In India, cows rule the roads. Taxis, rickshaws, even ambulances all come to a screeching halt when a cow steps hoof onto the highway (which, I might add, is rather often). Growing up traveling to India every other year, I didn’t think much of it. In the Hindu religion, cows are sacred; clearly they should always have right-of-way. Whenever I tell my stateside friends this, they think it’s completely ridiculous, and I guess it does seem pretty odd. While cars here might come to a full stop on a major highway to let a herd of cattle cross, it’s mainly to avoid an accident. And cows rarely roam onto the road or hang out in the streets. They’re animals, and in the United States, that means they’re penned up.
Hindus, however, are not the only religious group to worship four-legged folk. Numerous ancient societies believe that animals have a special spiritual significance. Animism is the belief that all creatures, even inanimate ones, have a soul. Though more actively practiced in folk religions and in ancient times, animals still play an integral role in our society and our religious beliefs.
In Hinduism, the cow is a symbol of food and life. Vedic scripture dictates they should be treated “with the same respect as one’s mother.” They should never be killed or eaten. Cows are a symbol of the earth. They provide so much nourishment—in the form of milk for food and dung for fuel—and need little in return. Although Hindus do consider the cow as sacred, they do not worship bovines; they simply regard them as one of God’s gifts. In rural India, a cow is considered the most generous and pious of all gifts. and is often traded in the form of dowry.
Arctolatry, the worshipping of bears, is one of the world’s oldest religious beliefs. Dating back to Neolithic times, the bear has always been a highly revered animal. Primarily a North American and Eurasian belief, bear worship dates back to Neanderthal societies. In ancient Western European society, the goddess of wildlife always appeared as a bear. Similarly, the Greek goddess Artemis appears in the form of a bear. The Nivkhs, an Ancient Russian society, offer a bear in celebration to honor a fallen solider. In Japan, the Ainu people name bears kamui, which means "god." The Ainu people would eat bear, as they believed that the animal’s fur and meat were a gift from the gods.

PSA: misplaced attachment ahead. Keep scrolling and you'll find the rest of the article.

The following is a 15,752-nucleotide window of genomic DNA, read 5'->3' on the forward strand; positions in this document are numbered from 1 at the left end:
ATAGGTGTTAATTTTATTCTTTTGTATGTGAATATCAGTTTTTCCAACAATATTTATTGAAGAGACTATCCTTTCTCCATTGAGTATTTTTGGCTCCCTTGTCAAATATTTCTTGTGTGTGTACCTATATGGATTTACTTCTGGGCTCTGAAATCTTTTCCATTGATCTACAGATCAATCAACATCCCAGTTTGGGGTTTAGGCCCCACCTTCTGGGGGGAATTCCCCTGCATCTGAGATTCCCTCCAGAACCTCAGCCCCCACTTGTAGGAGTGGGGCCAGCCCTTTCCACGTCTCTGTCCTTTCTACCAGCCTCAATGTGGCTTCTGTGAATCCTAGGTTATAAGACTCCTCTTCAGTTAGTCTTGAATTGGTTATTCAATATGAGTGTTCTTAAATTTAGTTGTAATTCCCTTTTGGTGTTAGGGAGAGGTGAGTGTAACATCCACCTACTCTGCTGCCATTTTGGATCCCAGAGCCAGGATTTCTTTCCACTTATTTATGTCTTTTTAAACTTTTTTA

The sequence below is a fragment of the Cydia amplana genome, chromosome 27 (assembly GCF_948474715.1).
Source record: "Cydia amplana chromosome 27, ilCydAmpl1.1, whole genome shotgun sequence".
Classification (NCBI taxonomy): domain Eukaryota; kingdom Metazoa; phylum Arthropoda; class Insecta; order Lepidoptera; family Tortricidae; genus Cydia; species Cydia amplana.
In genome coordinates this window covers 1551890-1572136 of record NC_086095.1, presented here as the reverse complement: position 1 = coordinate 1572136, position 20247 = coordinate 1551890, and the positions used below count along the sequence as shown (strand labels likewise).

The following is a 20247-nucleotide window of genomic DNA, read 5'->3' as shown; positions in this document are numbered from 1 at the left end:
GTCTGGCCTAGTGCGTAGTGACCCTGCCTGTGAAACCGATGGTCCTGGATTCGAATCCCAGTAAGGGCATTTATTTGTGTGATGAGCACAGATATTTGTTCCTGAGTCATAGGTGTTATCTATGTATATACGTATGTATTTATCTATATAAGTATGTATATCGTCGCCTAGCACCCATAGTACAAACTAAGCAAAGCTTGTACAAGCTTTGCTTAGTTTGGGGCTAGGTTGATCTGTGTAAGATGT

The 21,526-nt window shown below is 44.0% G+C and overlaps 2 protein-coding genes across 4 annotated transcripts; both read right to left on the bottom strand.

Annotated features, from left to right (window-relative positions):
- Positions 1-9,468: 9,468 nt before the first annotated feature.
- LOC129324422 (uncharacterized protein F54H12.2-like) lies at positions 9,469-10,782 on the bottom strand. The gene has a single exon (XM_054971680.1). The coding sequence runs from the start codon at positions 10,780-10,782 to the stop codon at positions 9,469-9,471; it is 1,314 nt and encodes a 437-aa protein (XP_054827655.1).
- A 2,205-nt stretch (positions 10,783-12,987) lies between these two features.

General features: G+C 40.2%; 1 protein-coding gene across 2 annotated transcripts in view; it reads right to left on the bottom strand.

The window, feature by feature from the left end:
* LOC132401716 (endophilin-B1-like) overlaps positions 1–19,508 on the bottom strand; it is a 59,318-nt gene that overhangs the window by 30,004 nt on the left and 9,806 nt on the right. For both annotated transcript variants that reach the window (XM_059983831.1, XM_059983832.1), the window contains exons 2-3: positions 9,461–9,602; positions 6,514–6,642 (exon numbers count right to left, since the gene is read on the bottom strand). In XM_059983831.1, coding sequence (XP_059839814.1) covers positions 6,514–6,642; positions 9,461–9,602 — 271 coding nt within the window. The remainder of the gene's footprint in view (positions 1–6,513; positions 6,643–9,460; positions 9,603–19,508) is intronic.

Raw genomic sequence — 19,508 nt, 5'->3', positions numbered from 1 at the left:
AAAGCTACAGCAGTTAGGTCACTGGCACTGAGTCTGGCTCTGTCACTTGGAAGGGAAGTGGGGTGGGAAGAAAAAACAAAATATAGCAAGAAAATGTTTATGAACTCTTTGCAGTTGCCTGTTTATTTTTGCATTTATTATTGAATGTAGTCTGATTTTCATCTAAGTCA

Spiritually Significant Sheep
Sheep have historical significance in many cultures. In ancient Eastern civilizations, including the Middle East and Mediterranean areas, sheep had religious symbolism, and their skulls were often centrally placed in shrines. In Madagascar, people were forbidden to eat sheep, as they represented the incarnation of ancestral souls. Followers of Islam often sacrifice a lamb on Eid, the holiest day of the year. Greeks and Romans also sacrifice sheep regularly in religious celebrations, especially during the Passover and Easter holidays. In Abrahamic faiths (Christianity, Judaism, and Islam), sheep have always played an important role. Numerous important religious figures—including Abraham, Isaac, and Muhammad—were all shepherds.
In Thai culture, elephants are symbols of peace and power. They have historically played an integral role in wars, as well as acted as beasts of burden. In Thailand, older generations consider the elephant to be a magic animal. Images and idols of an elephant with an upturned trunk are especially auspicious.
A white elephant specifically is believed to contain the soul of the deceased. If one is found and captured, the elephant should be brought to the king to keep. They are not allowed to be purchased or sold. Upon its death, the elephant is mourned like a human.
In Surat, India, unmarried women celebrate the holiday Alun?m. During this festival, single women dance and sing around a sculpture of a clay elephant.
In some parts of the world, owls are an ominous symbol. They are associated with death and bad luck. In other parts of the world, they are actually a symbol of prosperity. Hindus consider owls to be very lucky, as they are related to the Goddess Lakshmi. In Ancient Greece, the goddess Athena was often portrayed accompanied by an owl, which represented wisdom.
Lyle, Lyle Crocodile
To the ancient Egyptians, the crocodile represented the god Sebek. Impressed by the crocodile’s speed, dexterity, and hunting skill, they identified the qualities of this regal animal as those necessary to their Pharaoh, especially in battle.
In Chinese culture, the tiger replaces the lion as the King of the Beasts. The tiger represents monarchy, bravery, and rage. It is also one of the twelve zodiac animals—an important symbol in Chinese myth and culture. It is often portrayed as an equal rival to the Chinese dragon; together they represent the battle between matter and spirit. In ancient China, the tiger was a symbol of war and represented the highest rank in the army.
The rare and elusive white tiger has a deeper significance. In China, it is valued as the god of the west, Baihu, and is associated with the fall season and metal. White tigers appear often in pop culture as symbols of strength, beauty, and distinction.
Mahatma Gandhi said, “The greatness of a nation and its moral progress can be judged by the way its animals are treated.” While I am definitely known to swat down a pesky fly or squash a scary spider, there is something to be said for being kind to all of Earth’s creatures. Before I grab my can of Raid to rid my kitchen of invading ants, I’ll be sure to stop and think about the fact that somewhere, at some point in time, these pesky creatures might have been considered godly.
Updated October 1, 2010